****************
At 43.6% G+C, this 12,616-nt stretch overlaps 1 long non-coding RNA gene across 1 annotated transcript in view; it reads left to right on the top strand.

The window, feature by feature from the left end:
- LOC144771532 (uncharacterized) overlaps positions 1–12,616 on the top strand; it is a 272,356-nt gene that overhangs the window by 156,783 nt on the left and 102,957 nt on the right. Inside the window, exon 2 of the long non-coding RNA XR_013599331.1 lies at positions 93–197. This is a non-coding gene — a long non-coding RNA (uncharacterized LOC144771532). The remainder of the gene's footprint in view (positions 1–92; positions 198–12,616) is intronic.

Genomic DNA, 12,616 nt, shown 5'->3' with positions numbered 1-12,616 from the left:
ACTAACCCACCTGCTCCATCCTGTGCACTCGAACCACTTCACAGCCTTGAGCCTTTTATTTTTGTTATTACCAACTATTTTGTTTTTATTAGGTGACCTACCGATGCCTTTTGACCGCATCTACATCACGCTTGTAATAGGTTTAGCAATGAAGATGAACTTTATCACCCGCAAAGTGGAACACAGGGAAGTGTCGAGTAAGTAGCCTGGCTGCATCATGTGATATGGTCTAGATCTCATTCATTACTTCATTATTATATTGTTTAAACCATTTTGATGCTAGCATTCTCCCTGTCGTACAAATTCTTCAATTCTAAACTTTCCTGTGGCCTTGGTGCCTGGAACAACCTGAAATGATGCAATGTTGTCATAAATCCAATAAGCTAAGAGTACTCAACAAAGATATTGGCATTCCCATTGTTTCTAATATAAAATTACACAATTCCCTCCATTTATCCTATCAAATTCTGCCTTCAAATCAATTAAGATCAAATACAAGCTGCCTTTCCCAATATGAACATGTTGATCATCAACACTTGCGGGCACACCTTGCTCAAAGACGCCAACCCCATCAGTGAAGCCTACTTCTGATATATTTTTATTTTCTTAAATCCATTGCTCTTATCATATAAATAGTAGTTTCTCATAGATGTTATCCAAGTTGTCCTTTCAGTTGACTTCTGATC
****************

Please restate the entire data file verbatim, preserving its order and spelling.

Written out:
At 43.6% G+C, this 12,616-nt stretch overlaps 1 long non-coding RNA gene across 1 annotated transcript in view; it reads left to right on the top strand.

The window, feature by feature from the left end:
- LOC144771532 (uncharacterized) overlaps positions 1–12,616 on the top strand; it is a 272,356-nt gene that overhangs the window by 156,783 nt on the left and 102,957 nt on the right. Inside the window, exon 2 of the long non-coding RNA XR_013599331.1 lies at positions 93–197. This is a non-coding gene — a long non-coding RNA (uncharacterized LOC144771532). The remainder of the gene's footprint in view (positions 1–92; positions 198–12,616) is intronic.

Genomic DNA, 12,616 nt, shown 5'->3' with positions numbered 1-12,616 from the left:
ACTAACCCACCTGCTCCATCCTGTGCACTCGAACCACTTCACAGCCTTGAGCCTTTTATTTTTGTTATTACCAACTATTTTGTTTTTATTAGGTGACCTACCGATGCCTTTTGACCGCATCTACATCACGCTTGTAATAGGTTTAGCAATGAAGATGAACTTTATCACCCGCAAAGTGGAACACAGGGAAGTGTCGAGTAAGTAGCCTGGCTGCATCATGTGATATGGTCTAGATCTCATTCATTACTTCATTATTATATTGTTTAAACCATTTTGATGCTAGCATTCTCCCTGTCGTACAAATTCTTCAATTCTAAACTTTCCTGTGGCCTTGGTGCCTGGAACAACCTGAAATGATGCAATGTTGTCATAAATCCAATAAGCTAAGAGTACTCAACAAAGATATTGGCATTCCCATTGTTTCTAATATAAAATTACACAATTCCCTCCATTTATCCTATCAAATTCTGCCTTCAAATCAATTAAGATCAAATACAAGCTGCCTTTCCCAATATGAACATGTTGATCATCAACACTTGCGGGCACACCTTGCTCAAAGACGCCAACCCCATCAGTGAAGCCTACTTCTGATATATTTTTATTTTCTTAAATCCATTGCTCTTATCATATAAATAGTAGTTTCTCATAGATGTTATCCAAGTTGTCCTTTCAGTTGACTTCTGATC